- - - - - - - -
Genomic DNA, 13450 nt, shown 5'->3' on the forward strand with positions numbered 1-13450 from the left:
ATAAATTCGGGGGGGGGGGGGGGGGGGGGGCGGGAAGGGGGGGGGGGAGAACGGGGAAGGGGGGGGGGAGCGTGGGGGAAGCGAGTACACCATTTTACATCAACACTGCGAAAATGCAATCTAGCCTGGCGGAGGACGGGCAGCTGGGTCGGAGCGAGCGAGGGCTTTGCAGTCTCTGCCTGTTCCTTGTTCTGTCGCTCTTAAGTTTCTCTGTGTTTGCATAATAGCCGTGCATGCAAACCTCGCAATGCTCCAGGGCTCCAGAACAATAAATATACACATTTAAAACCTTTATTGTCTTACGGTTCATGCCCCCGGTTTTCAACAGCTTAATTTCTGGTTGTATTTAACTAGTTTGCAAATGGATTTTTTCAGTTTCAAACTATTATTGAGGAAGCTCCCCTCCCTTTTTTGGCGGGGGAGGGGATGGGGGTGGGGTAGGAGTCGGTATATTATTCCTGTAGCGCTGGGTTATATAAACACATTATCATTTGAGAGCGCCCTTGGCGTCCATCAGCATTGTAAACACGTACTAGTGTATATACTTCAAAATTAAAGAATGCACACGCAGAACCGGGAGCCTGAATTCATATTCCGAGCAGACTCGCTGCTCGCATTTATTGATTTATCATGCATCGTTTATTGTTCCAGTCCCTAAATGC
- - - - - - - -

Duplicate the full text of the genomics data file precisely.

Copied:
Genomic DNA, 13450 nt, shown 5'->3' on the forward strand with positions numbered 1-13450 from the left:
ATAAATTCGGGGGGGGGGGGGGGGGGGGGGCGGGAAGGGGGGGGGGGAGAACGGGGAAGGGGGGGGGGAGCGTGGGGGAAGCGAGTACACCATTTTACATCAACACTGCGAAAATGCAATCTAGCCTGGCGGAGGACGGGCAGCTGGGTCGGAGCGAGCGAGGGCTTTGCAGTCTCTGCCTGTTCCTTGTTCTGTCGCTCTTAAGTTTCTCTGTGTTTGCATAATAGCCGTGCATGCAAACCTCGCAATGCTCCAGGGCTCCAGAACAATAAATATACACATTTAAAACCTTTATTGTCTTACGGTTCATGCCCCCGGTTTTCAACAGCTTAATTTCTGGTTGTATTTAACTAGTTTGCAAATGGATTTTTTCAGTTTCAAACTATTATTGAGGAAGCTCCCCTCCCTTTTTTGGCGGGGGAGGGGATGGGGGTGGGGTAGGAGTCGGTATATTATTCCTGTAGCGCTGGGTTATATAAACACATTATCATTTGAGAGCGCCCTTGGCGTCCATCAGCATTGTAAACACGTACTAGTGTATATACTTCAAAATTAAAGAATGCACACGCAGAACCGGGAGCCTGAATTCATATTCCGAGCAGACTCGCTGCTCGCATTTATTGATTTATCATGCATCGTTTATTGTTCCAGTCCCTAAATGC